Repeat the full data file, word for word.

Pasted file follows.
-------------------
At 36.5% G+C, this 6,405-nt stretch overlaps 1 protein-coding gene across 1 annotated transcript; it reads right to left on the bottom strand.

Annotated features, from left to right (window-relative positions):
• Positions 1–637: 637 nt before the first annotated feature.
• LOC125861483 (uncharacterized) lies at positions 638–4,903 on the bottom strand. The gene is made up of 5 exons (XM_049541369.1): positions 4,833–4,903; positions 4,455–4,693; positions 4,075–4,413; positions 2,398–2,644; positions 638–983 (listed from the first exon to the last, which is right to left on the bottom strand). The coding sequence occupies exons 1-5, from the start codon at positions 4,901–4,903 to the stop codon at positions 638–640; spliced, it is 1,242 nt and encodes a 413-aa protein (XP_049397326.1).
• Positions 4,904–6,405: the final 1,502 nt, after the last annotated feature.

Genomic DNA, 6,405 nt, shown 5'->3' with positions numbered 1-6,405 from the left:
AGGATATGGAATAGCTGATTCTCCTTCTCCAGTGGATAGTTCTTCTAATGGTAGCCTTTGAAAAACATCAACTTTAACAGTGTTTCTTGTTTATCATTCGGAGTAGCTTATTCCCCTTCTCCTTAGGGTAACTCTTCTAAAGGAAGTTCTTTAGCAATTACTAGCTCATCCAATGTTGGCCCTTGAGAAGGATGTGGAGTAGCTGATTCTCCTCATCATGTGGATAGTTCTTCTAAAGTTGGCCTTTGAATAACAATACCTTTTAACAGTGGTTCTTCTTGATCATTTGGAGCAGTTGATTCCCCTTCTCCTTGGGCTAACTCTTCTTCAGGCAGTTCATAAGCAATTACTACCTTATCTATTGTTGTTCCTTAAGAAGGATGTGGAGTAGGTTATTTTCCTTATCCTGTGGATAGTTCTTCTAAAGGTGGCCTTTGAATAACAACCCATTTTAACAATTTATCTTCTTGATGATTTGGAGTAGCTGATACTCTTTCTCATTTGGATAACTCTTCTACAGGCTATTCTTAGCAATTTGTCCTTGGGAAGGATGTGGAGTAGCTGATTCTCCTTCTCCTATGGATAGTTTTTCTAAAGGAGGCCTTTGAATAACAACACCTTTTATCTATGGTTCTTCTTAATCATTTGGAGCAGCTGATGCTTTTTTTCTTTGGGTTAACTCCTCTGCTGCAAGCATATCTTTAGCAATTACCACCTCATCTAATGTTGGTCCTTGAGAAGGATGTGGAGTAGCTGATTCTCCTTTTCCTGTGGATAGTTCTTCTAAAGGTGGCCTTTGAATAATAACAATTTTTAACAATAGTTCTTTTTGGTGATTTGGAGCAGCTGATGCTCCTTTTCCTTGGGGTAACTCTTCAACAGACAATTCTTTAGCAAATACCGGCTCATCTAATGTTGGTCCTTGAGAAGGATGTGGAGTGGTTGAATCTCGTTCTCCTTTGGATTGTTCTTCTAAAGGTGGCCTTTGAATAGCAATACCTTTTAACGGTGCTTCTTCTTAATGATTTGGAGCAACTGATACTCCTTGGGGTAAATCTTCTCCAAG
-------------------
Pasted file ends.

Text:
At 36.5% G+C, this 6,405-nt stretch overlaps 1 protein-coding gene across 1 annotated transcript; it reads right to left on the bottom strand.

Annotated features, from left to right (window-relative positions):
• Positions 1–637: 637 nt before the first annotated feature.
• LOC125861483 (uncharacterized) lies at positions 638–4,903 on the bottom strand. The gene is made up of 5 exons (XM_049541369.1): positions 4,833–4,903; positions 4,455–4,693; positions 4,075–4,413; positions 2,398–2,644; positions 638–983 (listed from the first exon to the last, which is right to left on the bottom strand). The coding sequence occupies exons 1-5, from the start codon at positions 4,901–4,903 to the stop codon at positions 638–640; spliced, it is 1,242 nt and encodes a 413-aa protein (XP_049397326.1).
• Positions 4,904–6,405: the final 1,502 nt, after the last annotated feature.

Genomic DNA, 6,405 nt, shown 5'->3' with positions numbered 1-6,405 from the left:
AGGATATGGAATAGCTGATTCTCCTTCTCCAGTGGATAGTTCTTCTAATGGTAGCCTTTGAAAAACATCAACTTTAACAGTGTTTCTTGTTTATCATTCGGAGTAGCTTATTCCCCTTCTCCTTAGGGTAACTCTTCTAAAGGAAGTTCTTTAGCAATTACTAGCTCATCCAATGTTGGCCCTTGAGAAGGATGTGGAGTAGCTGATTCTCCTCATCATGTGGATAGTTCTTCTAAAGTTGGCCTTTGAATAACAATACCTTTTAACAGTGGTTCTTCTTGATCATTTGGAGCAGTTGATTCCCCTTCTCCTTGGGCTAACTCTTCTTCAGGCAGTTCATAAGCAATTACTACCTTATCTATTGTTGTTCCTTAAGAAGGATGTGGAGTAGGTTATTTTCCTTATCCTGTGGATAGTTCTTCTAAAGGTGGCCTTTGAATAACAACCCATTTTAACAATTTATCTTCTTGATGATTTGGAGTAGCTGATACTCTTTCTCATTTGGATAACTCTTCTACAGGCTATTCTTAGCAATTTGTCCTTGGGAAGGATGTGGAGTAGCTGATTCTCCTTCTCCTATGGATAGTTTTTCTAAAGGAGGCCTTTGAATAACAACACCTTTTATCTATGGTTCTTCTTAATCATTTGGAGCAGCTGATGCTTTTTTTCTTTGGGTTAACTCCTCTGCTGCAAGCATATCTTTAGCAATTACCACCTCATCTAATGTTGGTCCTTGAGAAGGATGTGGAGTAGCTGATTCTCCTTTTCCTGTGGATAGTTCTTCTAAAGGTGGCCTTTGAATAATAACAATTTTTAACAATAGTTCTTTTTGGTGATTTGGAGCAGCTGATGCTCCTTTTCCTTGGGGTAACTCTTCAACAGACAATTCTTTAGCAAATACCGGCTCATCTAATGTTGGTCCTTGAGAAGGATGTGGAGTGGTTGAATCTCGTTCTCCTTTGGATTGTTCTTCTAAAGGTGGCCTTTGAATAGCAATACCTTTTAACGGTGCTTCTTCTTAATGATTTGGAGCAACTGATACTCCTTGGGGTAAATCTTCTCCAAG